Events range from cheese lunch drop-off to full-service catering. Caterers and their staff are part of the foodservice industry. Catering services provided vary depending on the event and can include: cooking and delivering food to an outside location; cooking, delivering and serving food; and full-service (preparing food, providing service staff, decoration of event location, prep and clean-up). In some cases of full-service catering, the caterer is called an event managing company.
When most people refer to a "caterer", they are referring to an event caterer who serves food with waiting staff at dining tables or sets up a self-serve buffet. The food may be prepared on site, i.e., made completely at the event, or the caterer may choose to bring prepared food and put the finishing touches on once it arrives.
The event caterer staff are not responsible for preparing the food but often help set up the dining area. This service is typically provided at banquets, conventions, and weddings. Any event where all who attend are provided with food and drinks or sometimes only hors d'oeuvres is often called a catered event.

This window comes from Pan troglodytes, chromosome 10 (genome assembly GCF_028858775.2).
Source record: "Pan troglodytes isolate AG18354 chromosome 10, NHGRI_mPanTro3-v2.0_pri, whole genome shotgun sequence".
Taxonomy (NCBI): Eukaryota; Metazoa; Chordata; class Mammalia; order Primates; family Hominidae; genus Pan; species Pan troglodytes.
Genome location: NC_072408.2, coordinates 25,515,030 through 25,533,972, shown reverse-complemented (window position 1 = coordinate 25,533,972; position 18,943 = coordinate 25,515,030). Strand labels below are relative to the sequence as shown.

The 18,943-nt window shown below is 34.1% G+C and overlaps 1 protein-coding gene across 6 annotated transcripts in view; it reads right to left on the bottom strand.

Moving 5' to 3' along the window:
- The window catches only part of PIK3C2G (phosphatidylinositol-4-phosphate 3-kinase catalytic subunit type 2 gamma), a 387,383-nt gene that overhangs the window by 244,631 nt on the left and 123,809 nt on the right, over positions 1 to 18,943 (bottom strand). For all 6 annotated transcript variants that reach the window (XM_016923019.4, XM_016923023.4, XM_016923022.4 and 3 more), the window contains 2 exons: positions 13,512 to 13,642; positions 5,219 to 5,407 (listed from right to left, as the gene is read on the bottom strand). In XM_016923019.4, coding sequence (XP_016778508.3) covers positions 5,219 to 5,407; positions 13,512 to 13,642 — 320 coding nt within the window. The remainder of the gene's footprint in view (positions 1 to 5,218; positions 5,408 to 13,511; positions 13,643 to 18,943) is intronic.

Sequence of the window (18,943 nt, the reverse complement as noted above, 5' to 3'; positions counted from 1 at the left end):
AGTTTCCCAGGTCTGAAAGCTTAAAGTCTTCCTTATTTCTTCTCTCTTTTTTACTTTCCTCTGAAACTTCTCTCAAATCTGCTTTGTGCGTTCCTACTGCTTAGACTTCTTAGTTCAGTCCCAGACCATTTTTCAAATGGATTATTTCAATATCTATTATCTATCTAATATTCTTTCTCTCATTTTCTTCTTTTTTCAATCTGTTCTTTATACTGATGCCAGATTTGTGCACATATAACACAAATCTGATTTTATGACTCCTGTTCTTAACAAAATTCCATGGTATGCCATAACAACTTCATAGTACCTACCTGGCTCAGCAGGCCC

Many events require working with an entire theme or color scheme. A catering company or specialist is expected to know how to prepare food and to make it attractive. As such, certain catering companies have moved toward a full-service business model commonly associated with event planners. They take charge of not only food preparation but also decorations, such as table settings and lighting.
The trend is towards satisfying all the clients senses with food as a focal point. With the correct atmosphere, professional event caterers with experience can make an event special and memorable.
Beautifully prepared food alone can appeal to the senses of taste, smell, and sight - perhaps even touch, but the decorations and ambiance can play a significant part in a successfully catered event.
Catering is often sold on a per-person basis, meaning that there is a flat price for each additional person. However, things like lighting and fire permits are not scaled with the guest count, so per-person pricing is not always appropriate. It is necessary to keep the cost of the food and supplies below a price margin in order to make a profit on the catering.
As many others in the food service industry, caterers and their staff work long hours. It is not uncommon for them to work on holidays or 7 days a week during holiday event seasons.